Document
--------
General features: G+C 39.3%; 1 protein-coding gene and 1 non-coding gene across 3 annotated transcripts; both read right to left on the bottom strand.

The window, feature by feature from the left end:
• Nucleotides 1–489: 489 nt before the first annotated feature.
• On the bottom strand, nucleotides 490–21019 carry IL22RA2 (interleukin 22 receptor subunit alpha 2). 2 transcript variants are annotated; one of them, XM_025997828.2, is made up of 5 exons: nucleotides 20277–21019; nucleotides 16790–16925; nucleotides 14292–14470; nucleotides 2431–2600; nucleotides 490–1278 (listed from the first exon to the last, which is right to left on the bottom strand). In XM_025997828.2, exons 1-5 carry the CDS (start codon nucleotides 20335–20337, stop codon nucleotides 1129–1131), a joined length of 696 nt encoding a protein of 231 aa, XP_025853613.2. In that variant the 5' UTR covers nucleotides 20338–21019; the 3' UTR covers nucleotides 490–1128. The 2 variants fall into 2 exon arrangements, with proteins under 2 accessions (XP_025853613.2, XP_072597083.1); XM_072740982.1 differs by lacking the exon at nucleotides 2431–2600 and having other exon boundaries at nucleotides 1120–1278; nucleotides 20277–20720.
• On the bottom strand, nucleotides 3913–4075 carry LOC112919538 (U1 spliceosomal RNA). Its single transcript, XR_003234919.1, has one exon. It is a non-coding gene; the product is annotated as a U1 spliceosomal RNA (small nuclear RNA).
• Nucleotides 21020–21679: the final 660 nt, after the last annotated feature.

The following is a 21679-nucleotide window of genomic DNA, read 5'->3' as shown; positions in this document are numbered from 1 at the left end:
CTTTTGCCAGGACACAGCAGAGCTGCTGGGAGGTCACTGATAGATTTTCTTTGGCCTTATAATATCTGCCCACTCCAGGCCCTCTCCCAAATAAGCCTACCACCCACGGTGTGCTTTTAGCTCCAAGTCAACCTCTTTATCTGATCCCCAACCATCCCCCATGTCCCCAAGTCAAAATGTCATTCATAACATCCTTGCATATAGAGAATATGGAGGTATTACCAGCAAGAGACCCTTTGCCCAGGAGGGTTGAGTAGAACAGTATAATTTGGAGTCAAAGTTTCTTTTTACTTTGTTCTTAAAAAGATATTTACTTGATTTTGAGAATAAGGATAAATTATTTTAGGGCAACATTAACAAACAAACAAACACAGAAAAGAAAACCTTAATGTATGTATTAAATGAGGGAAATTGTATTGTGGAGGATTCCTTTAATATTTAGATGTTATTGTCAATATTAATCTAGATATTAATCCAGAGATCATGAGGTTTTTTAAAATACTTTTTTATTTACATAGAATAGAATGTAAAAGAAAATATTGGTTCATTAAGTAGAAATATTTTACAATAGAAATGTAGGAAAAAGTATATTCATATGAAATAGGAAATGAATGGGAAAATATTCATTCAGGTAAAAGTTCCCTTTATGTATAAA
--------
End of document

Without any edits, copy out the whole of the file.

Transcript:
General features: G+C 39.3%; 1 protein-coding gene and 1 non-coding gene across 3 annotated transcripts; both read right to left on the bottom strand.

The window, feature by feature from the left end:
• Nucleotides 1–489: 489 nt before the first annotated feature.
• On the bottom strand, nucleotides 490–21019 carry IL22RA2 (interleukin 22 receptor subunit alpha 2). 2 transcript variants are annotated; one of them, XM_025997828.2, is made up of 5 exons: nucleotides 20277–21019; nucleotides 16790–16925; nucleotides 14292–14470; nucleotides 2431–2600; nucleotides 490–1278 (listed from the first exon to the last, which is right to left on the bottom strand). In XM_025997828.2, exons 1-5 carry the CDS (start codon nucleotides 20335–20337, stop codon nucleotides 1129–1131), a joined length of 696 nt encoding a protein of 231 aa, XP_025853613.2. In that variant the 5' UTR covers nucleotides 20338–21019; the 3' UTR covers nucleotides 490–1128. The 2 variants fall into 2 exon arrangements, with proteins under 2 accessions (XP_025853613.2, XP_072597083.1); XM_072740982.1 differs by lacking the exon at nucleotides 2431–2600 and having other exon boundaries at nucleotides 1120–1278; nucleotides 20277–20720.
• On the bottom strand, nucleotides 3913–4075 carry LOC112919538 (U1 spliceosomal RNA). Its single transcript, XR_003234919.1, has one exon. It is a non-coding gene; the product is annotated as a U1 spliceosomal RNA (small nuclear RNA).
• Nucleotides 21020–21679: the final 660 nt, after the last annotated feature.

The following is a 21679-nucleotide window of genomic DNA, read 5'->3' as shown; positions in this document are numbered from 1 at the left end:
CTTTTGCCAGGACACAGCAGAGCTGCTGGGAGGTCACTGATAGATTTTCTTTGGCCTTATAATATCTGCCCACTCCAGGCCCTCTCCCAAATAAGCCTACCACCCACGGTGTGCTTTTAGCTCCAAGTCAACCTCTTTATCTGATCCCCAACCATCCCCCATGTCCCCAAGTCAAAATGTCATTCATAACATCCTTGCATATAGAGAATATGGAGGTATTACCAGCAAGAGACCCTTTGCCCAGGAGGGTTGAGTAGAACAGTATAATTTGGAGTCAAAGTTTCTTTTTACTTTGTTCTTAAAAAGATATTTACTTGATTTTGAGAATAAGGATAAATTATTTTAGGGCAACATTAACAAACAAACAAACACAGAAAAGAAAACCTTAATGTATGTATTAAATGAGGGAAATTGTATTGTGGAGGATTCCTTTAATATTTAGATGTTATTGTCAATATTAATCTAGATATTAATCCAGAGATCATGAGGTTTTTTAAAATACTTTTTTATTTACATAGAATAGAATGTAAAAGAAAATATTGGTTCATTAAGTAGAAATATTTTACAATAGAAATGTAGGAAAAAGTATATTCATATGAAATAGGAAATGAATGGGAAAATATTCATTCAGGTAAAAGTTCCCTTTATGTATAAA